Q1 2014 – A reasonable result for investors, all things considered…….
The first quarter of 2014 contained some surprises which few investors would have foreseen as they returned to their desks in January. Who would have thought that equities would underperform government bonds, particularly in light of equities’ strong momentum entering the year and the ongoing Quantitative Easing (QE) taper in the US which should have held government bond markets in check? Similarly, who would have predicted that commodities and Japanese equities would have been the best and worst performers in the quarter (see table 1 below), a sharp role reversal from the trend on view in 2013?
Q4 2013 - Irish National Accounts
At a headline level investors might be a little disappointed with the Q4 National Accounts which were released by the Central Statistics Office (CSO) this morning. Irish GDP was 2.3% lower in the fourth quarter meaning that for the year as a whole Irish GDP fell by 0.3%.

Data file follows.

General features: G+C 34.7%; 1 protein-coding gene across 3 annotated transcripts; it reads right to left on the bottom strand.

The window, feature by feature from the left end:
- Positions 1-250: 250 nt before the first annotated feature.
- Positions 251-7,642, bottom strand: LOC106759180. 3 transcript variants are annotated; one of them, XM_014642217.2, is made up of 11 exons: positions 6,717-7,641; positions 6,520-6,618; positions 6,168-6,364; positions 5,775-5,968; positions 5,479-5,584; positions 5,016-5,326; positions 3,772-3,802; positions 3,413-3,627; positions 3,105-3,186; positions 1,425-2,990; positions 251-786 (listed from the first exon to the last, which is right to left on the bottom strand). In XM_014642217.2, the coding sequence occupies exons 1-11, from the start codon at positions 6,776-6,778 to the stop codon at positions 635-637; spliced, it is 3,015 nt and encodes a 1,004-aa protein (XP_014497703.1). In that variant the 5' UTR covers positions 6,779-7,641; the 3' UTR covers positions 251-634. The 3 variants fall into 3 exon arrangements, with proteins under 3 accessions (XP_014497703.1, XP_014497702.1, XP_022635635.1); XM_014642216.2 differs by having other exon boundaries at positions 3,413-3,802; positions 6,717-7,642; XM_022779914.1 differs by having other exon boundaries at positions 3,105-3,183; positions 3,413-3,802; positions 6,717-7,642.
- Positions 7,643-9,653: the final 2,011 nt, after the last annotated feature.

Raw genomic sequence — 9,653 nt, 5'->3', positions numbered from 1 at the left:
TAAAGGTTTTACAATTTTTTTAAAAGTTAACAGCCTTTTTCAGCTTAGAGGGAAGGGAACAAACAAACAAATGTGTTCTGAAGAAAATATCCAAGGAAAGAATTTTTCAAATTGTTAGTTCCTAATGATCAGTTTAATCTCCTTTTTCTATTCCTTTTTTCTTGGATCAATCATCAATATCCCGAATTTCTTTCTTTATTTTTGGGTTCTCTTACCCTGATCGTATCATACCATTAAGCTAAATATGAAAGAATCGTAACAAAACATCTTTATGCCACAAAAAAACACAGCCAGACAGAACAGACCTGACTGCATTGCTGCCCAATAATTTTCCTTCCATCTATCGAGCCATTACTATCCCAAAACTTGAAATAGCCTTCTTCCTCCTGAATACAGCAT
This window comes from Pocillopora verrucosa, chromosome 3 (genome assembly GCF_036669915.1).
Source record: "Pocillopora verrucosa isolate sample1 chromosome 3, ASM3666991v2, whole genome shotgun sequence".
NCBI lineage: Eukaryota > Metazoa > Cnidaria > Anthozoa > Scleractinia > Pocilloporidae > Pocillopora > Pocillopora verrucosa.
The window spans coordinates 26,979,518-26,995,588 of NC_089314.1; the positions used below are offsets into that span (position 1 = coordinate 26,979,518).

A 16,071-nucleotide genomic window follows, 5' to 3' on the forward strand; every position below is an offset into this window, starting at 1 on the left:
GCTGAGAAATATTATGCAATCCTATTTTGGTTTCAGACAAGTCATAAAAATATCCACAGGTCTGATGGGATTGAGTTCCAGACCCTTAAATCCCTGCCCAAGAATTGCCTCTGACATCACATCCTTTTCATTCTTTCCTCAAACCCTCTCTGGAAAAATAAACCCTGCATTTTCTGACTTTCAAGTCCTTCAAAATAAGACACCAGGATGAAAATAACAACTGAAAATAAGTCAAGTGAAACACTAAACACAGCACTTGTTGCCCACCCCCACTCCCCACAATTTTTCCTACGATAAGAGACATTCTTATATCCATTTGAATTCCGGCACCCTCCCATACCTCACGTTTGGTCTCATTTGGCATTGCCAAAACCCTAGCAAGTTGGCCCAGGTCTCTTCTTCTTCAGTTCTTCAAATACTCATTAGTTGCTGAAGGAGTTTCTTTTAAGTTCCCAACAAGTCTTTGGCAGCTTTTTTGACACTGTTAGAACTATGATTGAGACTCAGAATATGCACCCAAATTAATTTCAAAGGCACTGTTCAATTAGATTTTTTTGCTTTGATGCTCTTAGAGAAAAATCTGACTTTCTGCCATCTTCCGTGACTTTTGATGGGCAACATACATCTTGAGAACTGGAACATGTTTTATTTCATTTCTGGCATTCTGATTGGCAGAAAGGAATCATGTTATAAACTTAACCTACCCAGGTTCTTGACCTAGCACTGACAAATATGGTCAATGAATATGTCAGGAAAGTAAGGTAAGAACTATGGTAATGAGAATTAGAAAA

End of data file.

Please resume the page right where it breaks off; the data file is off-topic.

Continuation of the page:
Markets bounce back in February but Emerging Market concerns linger
February proved to be a better month for investors as markets recovered strongly following a difficult opening to 2014. World equity markets returned almost 3% in euro terms while bond and commodity markets also posted gains.
Russia and the Ukraine - what should investors make of events?
Winston Churchill’s comment that Russia was “a riddle wrapped in a mystery inside an enigma”, could easily have been applied to the Ukraine in recent days. From an investor’s perspective, it’s best to focus on two key angles associated with the crisis: •Firstly, what options exist for the Ukrainian economy and does the crisis have broader ramifications for emerging markets? and, •Secondly, how might the political calculus develop and how might this affect investment markets?
Investors nurse a January hangover
Investment markets hit a speed bump in January with equity markets in particular struggling.World stock markets lost around 2% in euro terms over the month although a weaker euro helped mitigate investor losses.